Who We Are:

The pediatric neurosurgery program at Kennedy Krieger Institute diagnoses and treats children with diseases and disorders of the brain and spinal cord. We offer individualized and coordinated care for a variety of disorders, including:

  • Cerebral palsy
  • Complex movement disorders
  • Congenital malformations
  • Epilepsy
  • Hydrocephalus
  • Spina bifida
  • Tethered spinal cord
  • Traumatic brain injury

Neurosurgical assessments for the treatment of brachial plexus injuries and related peripheral nerve disorders are provided by the interdisciplinary Brachial Plexus Clinic  at Kennedy Krieger Institute.

Who We Serve:

Working in coordination with other Kennedy Krieger clinics and programs, and in partnership with The Johns Hopkins Hospital, the neurosurgery program provides state-of-the-art surgical services for children and young adults with tumors, spinal deformities, shunts, spasticity, epilepsy, traumatic brain injury and cerebral palsy, with the goals of surgery being to:

  • Enhance function
  • Improve ability to perform activities of daily living
  • Improve balance, coordination and mobility
  • Improve seizure control
  • Prevent contractures
  • Reduce pain
  • Reduce spasticity

Establishing a correct diagnosis and treatment program is critical. To that end, the neurosurgery program will also evaluate patients whose parents or guardians are seeking a second opinion in order to make a more informed decision about options for their child’s care.

Our Team:

Our interdisciplinary team includes pediatric specialists from the following areas:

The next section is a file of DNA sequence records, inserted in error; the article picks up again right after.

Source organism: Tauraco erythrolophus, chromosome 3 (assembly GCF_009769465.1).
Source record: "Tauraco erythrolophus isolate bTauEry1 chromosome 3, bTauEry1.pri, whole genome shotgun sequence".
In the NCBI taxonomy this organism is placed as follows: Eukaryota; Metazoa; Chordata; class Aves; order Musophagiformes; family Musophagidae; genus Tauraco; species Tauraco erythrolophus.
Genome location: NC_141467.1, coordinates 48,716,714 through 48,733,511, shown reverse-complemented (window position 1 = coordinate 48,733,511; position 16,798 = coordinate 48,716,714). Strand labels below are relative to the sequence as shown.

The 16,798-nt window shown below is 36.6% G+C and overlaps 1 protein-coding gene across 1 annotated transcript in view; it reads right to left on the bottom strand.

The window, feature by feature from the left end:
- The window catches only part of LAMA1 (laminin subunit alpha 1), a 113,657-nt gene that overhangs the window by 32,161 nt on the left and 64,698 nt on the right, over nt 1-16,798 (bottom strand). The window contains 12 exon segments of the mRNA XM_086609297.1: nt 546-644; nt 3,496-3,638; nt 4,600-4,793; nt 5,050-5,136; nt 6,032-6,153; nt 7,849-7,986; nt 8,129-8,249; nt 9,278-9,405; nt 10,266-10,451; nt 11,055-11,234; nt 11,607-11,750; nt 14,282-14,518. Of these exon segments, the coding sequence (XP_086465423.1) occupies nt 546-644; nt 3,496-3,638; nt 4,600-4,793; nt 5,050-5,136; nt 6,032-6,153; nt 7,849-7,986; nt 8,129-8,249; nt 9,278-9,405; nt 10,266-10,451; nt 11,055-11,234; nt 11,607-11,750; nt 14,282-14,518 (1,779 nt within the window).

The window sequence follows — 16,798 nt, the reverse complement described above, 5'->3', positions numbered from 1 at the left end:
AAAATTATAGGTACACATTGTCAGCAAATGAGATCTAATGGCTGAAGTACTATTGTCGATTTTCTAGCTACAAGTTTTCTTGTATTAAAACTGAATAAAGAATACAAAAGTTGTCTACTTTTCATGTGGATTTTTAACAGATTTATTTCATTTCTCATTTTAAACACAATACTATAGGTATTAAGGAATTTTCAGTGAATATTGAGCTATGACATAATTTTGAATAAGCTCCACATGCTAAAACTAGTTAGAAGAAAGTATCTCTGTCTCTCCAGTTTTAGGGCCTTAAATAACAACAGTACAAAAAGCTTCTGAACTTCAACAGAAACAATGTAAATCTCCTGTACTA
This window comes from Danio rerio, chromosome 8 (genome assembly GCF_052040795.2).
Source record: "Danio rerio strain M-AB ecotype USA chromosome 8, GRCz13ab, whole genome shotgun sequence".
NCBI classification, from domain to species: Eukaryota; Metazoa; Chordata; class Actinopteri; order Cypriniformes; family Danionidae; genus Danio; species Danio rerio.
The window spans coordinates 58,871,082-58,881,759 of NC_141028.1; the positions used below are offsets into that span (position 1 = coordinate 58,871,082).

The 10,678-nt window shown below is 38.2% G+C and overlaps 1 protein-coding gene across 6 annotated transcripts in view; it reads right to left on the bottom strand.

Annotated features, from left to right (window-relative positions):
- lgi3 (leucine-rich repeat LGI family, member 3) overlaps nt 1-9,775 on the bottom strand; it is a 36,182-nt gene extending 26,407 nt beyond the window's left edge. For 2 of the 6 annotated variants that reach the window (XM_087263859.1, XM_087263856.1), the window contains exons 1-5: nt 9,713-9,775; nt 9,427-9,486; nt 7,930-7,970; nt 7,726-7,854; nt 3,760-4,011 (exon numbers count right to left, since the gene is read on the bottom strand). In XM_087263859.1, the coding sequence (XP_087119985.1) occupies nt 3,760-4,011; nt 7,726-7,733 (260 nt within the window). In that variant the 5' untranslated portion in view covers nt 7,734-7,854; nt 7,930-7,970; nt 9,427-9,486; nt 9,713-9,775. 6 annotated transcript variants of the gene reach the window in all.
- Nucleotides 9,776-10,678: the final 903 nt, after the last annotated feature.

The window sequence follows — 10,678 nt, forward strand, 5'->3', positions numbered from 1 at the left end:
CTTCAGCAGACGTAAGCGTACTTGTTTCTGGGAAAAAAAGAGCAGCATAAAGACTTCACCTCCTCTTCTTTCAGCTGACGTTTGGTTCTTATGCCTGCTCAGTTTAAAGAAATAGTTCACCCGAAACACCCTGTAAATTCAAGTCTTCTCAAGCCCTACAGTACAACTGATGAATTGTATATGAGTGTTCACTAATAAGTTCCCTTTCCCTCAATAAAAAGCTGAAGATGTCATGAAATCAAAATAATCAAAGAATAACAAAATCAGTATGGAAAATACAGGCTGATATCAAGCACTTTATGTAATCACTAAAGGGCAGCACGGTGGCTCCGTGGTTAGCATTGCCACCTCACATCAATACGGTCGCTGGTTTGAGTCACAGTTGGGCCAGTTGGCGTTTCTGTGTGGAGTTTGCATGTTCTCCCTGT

• Neurology
  • Neurosurgery
  • Neurodevelopmental medicine
  • Neurogenetics
  • Nursing
  • Orthopedics
  • Physical therapy
  • Rehabilitation

We also work with other disciplines as needed, including occupational therapy and assistive technology. The team collaborates to develop an individualized treatment plan appropriate for each child’s age.

Our Approach:

Neurosurgery may be appropriate for those no longer achieving optimal outcomes with medication or therapy. Before surgery, all patients receive an interdisciplinary assessment evaluating them for surgical options designed to improve quality of life. We offer a variety of neurosurgical interventions to aid in the management of cerebral palsy and other neurologicalconditions. These neurosurgical procedures can treat spasticity, complex movement disorders and drug-resistent epilepsy, and they include selective dorsal rhizotomy, baclofen pump placement and deep brain stimulation.

Selective Dorsal Rhizotomy (SDR): With selective dorsal rhizotomy, specific nerve fibers are eliminated to decrease spasticity. This procedure can improve your child’s ability to move.

Intrathecal Baclofen Pump: Baclofen is a medication used to decrease spasticity. For a baclofen pump placement, a pump is placed under the skin in the abdominal area with a catheter leading to the spinal canal. The pump continuously delivers baclofen in small doses directly into the spinal canal to reduce spasticity and improve comfort and function.

Treating Spasticity with a Baclofen Pump

Deep Brain Stimulation (DBS): With deep brain stimulation, areas of the brain that produce unwanted signals are identified and treated with stimulation.


The surgery is performed at The Johns Hopkins Hospital, which is adjacent to Kennedy Krieger. Once your child is stable after surgery, inpatient rehabilitation may be recommended, and if so, your child will be transferred to Kennedy Krieger for that portion of recovery. Follow-up care will be provided by the team at Kennedy Krieger.

“Kennedy Krieger provided us with an opportunity unlike any other. The staff members were all fantastic—you can tell they love the kids and their jobs. We are very blessed and thankful for this opportunity.”

- Parent of a selective dorsal rhizotomy patient

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